In the coming months, a series of terraced vegetable gardens will be completed to supply the spa’s on-site kitchens, alongside a cultural meeting place for fireside storytelling, yet more pools (some with underwater speakers), a new wellness center offering aerial yoga, and a reflexology walk; glamping and luxe eco-lodges with private hot springs will round out the offerings in 2020.
There’s also space for health and wellbeing workshops that might decode aromatherapy oils or teach you about the benefits of various muds for your skin.
A destination for art and wine lovers
A short drive away is Point Leo Estate, the newest of the 50 or so cellar doors across the peninsula, set in a building that its designer describes as “an abstract architectural gesture” that brings together wine, art and the sea, framed by a dramatic Australian rural property.
Over the last year the property has acquired an alfresco sculpture park, with an ever-evolving roster of art from the likes of Deborah Halpern, Tony Cragg and Inge King.
You can take most of them in from the comfort of just-opened Laura, a restaurant that recently took home the gong for New Restaurant of the Year in the Good Food Guide 2019 awards, thanks to the culinary magic of one of the country’s most talented chefs, Phil Wood.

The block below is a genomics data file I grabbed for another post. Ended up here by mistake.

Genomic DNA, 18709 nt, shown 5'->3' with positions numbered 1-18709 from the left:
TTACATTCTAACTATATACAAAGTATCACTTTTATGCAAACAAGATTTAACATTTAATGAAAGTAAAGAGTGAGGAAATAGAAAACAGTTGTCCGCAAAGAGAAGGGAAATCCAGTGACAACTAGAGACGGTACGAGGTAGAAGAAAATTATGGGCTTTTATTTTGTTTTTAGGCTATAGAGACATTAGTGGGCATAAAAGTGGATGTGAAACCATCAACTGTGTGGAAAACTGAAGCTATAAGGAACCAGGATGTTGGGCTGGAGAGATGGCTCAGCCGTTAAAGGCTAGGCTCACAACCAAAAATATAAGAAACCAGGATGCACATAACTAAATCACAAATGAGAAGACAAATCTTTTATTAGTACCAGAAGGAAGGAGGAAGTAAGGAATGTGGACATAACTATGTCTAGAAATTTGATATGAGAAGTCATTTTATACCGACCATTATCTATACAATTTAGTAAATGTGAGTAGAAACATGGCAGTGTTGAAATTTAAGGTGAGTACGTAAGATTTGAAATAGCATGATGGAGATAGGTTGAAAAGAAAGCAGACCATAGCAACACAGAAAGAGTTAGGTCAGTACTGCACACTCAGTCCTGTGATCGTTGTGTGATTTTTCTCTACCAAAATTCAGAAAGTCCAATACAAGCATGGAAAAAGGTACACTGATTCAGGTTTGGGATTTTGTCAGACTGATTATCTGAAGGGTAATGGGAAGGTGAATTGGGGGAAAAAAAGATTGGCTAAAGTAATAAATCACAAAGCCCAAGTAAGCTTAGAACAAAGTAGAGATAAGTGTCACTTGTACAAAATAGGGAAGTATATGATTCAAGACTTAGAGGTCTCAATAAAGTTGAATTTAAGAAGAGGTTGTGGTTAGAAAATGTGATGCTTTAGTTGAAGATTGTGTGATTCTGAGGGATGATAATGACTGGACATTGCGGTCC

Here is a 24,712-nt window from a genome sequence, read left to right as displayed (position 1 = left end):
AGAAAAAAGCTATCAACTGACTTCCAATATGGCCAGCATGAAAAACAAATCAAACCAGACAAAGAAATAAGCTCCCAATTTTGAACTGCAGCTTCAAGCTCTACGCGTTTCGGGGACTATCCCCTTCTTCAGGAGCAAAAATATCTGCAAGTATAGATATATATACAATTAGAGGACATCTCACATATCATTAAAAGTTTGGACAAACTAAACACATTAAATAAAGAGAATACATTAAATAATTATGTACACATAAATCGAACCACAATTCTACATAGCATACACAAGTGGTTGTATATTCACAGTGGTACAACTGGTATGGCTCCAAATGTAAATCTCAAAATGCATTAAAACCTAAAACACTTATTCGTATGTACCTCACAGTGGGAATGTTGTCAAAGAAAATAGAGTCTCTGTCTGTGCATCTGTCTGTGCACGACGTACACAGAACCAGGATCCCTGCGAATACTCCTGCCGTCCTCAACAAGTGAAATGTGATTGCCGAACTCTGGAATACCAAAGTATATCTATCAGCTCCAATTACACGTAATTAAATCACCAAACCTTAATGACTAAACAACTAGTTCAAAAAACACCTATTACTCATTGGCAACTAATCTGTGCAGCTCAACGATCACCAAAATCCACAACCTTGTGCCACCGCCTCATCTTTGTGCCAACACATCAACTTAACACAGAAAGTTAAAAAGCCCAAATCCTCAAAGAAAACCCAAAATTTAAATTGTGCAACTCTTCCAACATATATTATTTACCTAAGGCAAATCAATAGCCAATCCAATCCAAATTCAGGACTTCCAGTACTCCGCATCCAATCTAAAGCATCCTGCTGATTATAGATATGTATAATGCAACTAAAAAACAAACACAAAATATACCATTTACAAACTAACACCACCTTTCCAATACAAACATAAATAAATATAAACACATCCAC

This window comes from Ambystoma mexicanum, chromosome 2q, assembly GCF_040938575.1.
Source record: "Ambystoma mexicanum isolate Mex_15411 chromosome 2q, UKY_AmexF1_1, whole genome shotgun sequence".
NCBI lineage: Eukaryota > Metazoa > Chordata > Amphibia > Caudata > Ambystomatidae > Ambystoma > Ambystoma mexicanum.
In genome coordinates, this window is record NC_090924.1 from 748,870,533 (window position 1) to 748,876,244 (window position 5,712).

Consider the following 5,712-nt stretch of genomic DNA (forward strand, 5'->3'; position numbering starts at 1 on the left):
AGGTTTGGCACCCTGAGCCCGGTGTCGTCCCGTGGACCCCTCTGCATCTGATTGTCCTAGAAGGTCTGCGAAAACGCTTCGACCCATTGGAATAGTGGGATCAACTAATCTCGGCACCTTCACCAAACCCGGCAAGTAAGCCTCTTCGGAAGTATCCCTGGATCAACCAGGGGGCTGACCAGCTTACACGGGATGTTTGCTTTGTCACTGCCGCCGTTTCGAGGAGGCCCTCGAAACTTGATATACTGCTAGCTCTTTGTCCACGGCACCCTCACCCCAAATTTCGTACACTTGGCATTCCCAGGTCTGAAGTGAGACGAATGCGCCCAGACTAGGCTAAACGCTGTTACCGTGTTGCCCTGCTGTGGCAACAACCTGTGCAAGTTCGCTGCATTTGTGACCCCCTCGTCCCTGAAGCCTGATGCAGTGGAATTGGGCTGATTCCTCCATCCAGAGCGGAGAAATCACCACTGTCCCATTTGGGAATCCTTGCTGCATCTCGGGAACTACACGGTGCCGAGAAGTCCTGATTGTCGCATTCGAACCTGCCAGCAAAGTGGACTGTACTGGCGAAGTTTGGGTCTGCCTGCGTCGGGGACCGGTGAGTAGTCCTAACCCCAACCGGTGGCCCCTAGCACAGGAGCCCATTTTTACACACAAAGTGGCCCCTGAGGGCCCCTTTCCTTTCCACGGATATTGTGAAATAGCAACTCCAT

It’s also close to the drop-off point for recently launched ferries to French Island, where new Naturaliste tours through national parkland give you a taste for the country’s native wildlife: This slip of land has the highest density of koalas in the state.
Nearby Montalto Vineyard & Olive Grove, which recently underwent a renovation and acquired Tuck’s Ridge vineyard next door, also has sculptures – more than 30, in fact – dotted over its grounds with additional pieces added to the collection yearly.
The estate happens to grow rare savagnin grapes, and is one of only two places on the peninsula to turn them into wine, alongside three acres of vegetables, promptly transformed into delicious dishes such as beetroot black pudding, or fermented cabbage with smoked eel, which you can enjoy in the sun-kissed dining room or as part of a picnic across the grounds.
You can pick up biodynamic cider to add to your alfresco spread at nearby Mock Red Hill, but it would be a shame not to linger in the estate’s freshly minted lounge, a lovingly curated collection of sofas and chairs set across the brewery’s original 1945 cool room.
The property makes virgin and alcoholic brews using 12 varieties of apples and pears, currently grown and tended to across 50 acres by three generations of family members (five have worked across the land over the decades).
It’s one of the places you’re encouraged to visit on the new Mornington Peninsula Beer, Cider & Spirits Trail, which now also lists the just-opened St Andrews Beach Brewery.
A stunning spot housed in old horse stables, the establishment serves five standard and two seasonal home brews, some named after the industry the land was intended for (the house lager is know as The Strapper).
Since welcoming hops fans, the owners have planted more than 8,000 pear and apple trees across the estate, with plans to branch out into cider once the fruit matures.
Thankfully, the region has already done just that.